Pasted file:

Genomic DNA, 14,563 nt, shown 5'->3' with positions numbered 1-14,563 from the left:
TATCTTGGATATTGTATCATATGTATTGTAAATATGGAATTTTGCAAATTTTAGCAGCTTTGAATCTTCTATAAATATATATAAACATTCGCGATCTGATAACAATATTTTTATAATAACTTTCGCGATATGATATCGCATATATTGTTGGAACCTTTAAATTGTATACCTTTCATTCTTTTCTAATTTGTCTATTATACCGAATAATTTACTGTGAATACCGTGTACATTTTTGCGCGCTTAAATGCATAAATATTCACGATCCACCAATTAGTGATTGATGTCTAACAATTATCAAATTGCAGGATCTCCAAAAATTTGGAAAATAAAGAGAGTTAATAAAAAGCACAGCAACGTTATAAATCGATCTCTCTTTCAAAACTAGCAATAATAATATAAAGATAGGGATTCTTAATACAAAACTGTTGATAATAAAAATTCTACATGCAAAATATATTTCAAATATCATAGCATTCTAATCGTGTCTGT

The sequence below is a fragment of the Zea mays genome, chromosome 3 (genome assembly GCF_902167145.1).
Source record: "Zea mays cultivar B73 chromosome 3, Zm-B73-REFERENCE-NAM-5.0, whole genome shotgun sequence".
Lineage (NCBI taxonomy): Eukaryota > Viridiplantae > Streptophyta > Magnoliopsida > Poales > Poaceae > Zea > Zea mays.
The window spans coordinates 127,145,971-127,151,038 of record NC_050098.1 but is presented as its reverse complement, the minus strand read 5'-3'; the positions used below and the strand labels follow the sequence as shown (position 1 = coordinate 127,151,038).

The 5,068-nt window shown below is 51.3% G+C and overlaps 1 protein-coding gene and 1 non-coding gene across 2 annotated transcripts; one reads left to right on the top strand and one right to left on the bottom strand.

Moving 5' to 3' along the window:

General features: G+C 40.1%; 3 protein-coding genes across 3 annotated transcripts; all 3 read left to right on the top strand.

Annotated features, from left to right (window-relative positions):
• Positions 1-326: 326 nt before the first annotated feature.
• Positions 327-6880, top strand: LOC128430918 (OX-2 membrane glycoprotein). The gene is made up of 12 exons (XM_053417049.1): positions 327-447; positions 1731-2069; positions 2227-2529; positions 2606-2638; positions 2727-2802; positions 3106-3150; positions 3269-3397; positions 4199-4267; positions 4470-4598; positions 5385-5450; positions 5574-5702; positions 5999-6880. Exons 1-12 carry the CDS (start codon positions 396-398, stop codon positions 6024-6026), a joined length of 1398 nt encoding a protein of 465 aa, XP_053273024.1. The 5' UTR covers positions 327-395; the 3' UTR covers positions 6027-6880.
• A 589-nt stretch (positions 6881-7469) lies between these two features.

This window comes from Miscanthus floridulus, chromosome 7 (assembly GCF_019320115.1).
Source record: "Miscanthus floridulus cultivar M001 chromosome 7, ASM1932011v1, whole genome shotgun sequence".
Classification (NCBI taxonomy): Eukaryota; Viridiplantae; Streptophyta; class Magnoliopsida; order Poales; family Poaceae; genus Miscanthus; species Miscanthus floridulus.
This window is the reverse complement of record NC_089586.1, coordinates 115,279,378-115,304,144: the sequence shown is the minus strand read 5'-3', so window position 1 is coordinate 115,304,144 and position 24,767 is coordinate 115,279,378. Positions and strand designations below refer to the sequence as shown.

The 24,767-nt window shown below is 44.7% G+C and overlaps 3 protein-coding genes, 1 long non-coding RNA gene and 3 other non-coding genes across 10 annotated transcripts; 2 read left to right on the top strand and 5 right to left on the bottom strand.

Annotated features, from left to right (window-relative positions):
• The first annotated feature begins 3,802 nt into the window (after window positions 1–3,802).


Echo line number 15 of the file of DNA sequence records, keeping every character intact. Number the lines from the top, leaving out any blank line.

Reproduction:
Source record: "Miscanthus floridulus cultivar M001 chromosome 7, ASM1932011v1, whole genome shotgun sequence".